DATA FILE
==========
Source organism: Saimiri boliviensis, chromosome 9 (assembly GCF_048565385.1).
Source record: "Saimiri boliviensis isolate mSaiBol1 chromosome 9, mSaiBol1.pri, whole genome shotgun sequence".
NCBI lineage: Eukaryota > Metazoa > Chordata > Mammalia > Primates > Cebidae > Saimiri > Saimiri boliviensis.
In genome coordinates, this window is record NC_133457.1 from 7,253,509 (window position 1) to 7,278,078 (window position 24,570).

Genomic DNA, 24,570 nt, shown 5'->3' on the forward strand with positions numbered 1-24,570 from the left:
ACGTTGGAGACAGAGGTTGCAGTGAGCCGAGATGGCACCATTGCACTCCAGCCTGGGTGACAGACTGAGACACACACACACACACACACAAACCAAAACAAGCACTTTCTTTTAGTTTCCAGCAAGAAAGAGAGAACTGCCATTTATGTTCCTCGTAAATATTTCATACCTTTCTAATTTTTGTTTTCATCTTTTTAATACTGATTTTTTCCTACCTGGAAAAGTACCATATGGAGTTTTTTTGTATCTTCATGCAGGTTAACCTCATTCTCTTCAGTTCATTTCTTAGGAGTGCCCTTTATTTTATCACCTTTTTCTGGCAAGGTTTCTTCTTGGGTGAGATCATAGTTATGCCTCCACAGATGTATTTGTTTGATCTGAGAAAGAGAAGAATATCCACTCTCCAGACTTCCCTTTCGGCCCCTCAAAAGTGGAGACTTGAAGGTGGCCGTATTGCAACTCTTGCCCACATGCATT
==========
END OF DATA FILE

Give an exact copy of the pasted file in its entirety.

Source organism: Saimiri boliviensis, chromosome 9 (assembly GCF_048565385.1).
Source record: "Saimiri boliviensis isolate mSaiBol1 chromosome 9, mSaiBol1.pri, whole genome shotgun sequence".
NCBI lineage: Eukaryota > Metazoa > Chordata > Mammalia > Primates > Cebidae > Saimiri > Saimiri boliviensis.
In genome coordinates, this window is record NC_133457.1 from 7,253,509 (window position 1) to 7,278,078 (window position 24,570).

Genomic DNA, 24,570 nt, shown 5'->3' on the forward strand with positions numbered 1-24,570 from the left:
ACGTTGGAGACAGAGGTTGCAGTGAGCCGAGATGGCACCATTGCACTCCAGCCTGGGTGACAGACTGAGACACACACACACACACACACAAACCAAAACAAGCACTTTCTTTTAGTTTCCAGCAAGAAAGAGAGAACTGCCATTTATGTTCCTCGTAAATATTTCATACCTTTCTAATTTTTGTTTTCATCTTTTTAATACTGATTTTTTCCTACCTGGAAAAGTACCATATGGAGTTTTTTTGTATCTTCATGCAGGTTAACCTCATTCTCTTCAGTTCATTTCTTAGGAGTGCCCTTTATTTTATCACCTTTTTCTGGCAAGGTTTCTTCTTGGGTGAGATCATAGTTATGCCTCCACAGATGTATTTGTTTGATCTGAGAAAGAGAAGAATATCCACTCTCCAGACTTCCCTTTCGGCCCCTCAAAAGTGGAGACTTGAAGGTGGCCGTATTGCAACTCTTGCCCACATGCATT